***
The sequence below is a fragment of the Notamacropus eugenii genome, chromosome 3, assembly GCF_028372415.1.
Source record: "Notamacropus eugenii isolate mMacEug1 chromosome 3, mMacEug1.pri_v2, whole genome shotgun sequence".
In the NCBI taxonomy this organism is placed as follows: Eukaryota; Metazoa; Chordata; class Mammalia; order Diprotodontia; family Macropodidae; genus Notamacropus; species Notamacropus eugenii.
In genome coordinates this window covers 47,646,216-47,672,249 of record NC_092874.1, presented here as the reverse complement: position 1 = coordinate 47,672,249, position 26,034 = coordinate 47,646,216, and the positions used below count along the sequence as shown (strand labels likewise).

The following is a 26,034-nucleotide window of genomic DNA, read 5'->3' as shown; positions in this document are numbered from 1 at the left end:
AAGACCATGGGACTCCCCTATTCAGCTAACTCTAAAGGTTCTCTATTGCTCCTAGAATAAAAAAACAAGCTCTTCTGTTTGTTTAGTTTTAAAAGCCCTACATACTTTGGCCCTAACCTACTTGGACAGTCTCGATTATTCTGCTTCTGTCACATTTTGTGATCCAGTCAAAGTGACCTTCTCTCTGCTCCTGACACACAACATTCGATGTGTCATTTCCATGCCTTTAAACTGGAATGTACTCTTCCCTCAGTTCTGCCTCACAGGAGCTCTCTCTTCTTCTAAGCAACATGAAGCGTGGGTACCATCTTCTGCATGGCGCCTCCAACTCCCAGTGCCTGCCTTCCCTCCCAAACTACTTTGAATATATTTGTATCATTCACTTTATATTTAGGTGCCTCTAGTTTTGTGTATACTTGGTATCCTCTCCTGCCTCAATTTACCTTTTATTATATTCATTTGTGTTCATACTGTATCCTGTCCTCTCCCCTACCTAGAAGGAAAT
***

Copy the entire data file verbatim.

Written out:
The sequence below is a fragment of the Notamacropus eugenii genome, chromosome 3, assembly GCF_028372415.1.
Source record: "Notamacropus eugenii isolate mMacEug1 chromosome 3, mMacEug1.pri_v2, whole genome shotgun sequence".
In the NCBI taxonomy this organism is placed as follows: Eukaryota; Metazoa; Chordata; class Mammalia; order Diprotodontia; family Macropodidae; genus Notamacropus; species Notamacropus eugenii.
In genome coordinates this window covers 47,646,216-47,672,249 of record NC_092874.1, presented here as the reverse complement: position 1 = coordinate 47,672,249, position 26,034 = coordinate 47,646,216, and the positions used below count along the sequence as shown (strand labels likewise).

The following is a 26,034-nucleotide window of genomic DNA, read 5'->3' as shown; positions in this document are numbered from 1 at the left end:
AAGACCATGGGACTCCCCTATTCAGCTAACTCTAAAGGTTCTCTATTGCTCCTAGAATAAAAAAACAAGCTCTTCTGTTTGTTTAGTTTTAAAAGCCCTACATACTTTGGCCCTAACCTACTTGGACAGTCTCGATTATTCTGCTTCTGTCACATTTTGTGATCCAGTCAAAGTGACCTTCTCTCTGCTCCTGACACACAACATTCGATGTGTCATTTCCATGCCTTTAAACTGGAATGTACTCTTCCCTCAGTTCTGCCTCACAGGAGCTCTCTCTTCTTCTAAGCAACATGAAGCGTGGGTACCATCTTCTGCATGGCGCCTCCAACTCCCAGTGCCTGCCTTCCCTCCCAAACTACTTTGAATATATTTGTATCATTCACTTTATATTTAGGTGCCTCTAGTTTTGTGTATACTTGGTATCCTCTCCTGCCTCAATTTACCTTTTATTATATTCATTTGTGTTCATACTGTATCCTGTCCTCTCCCCTACCTAGAAGGAAAT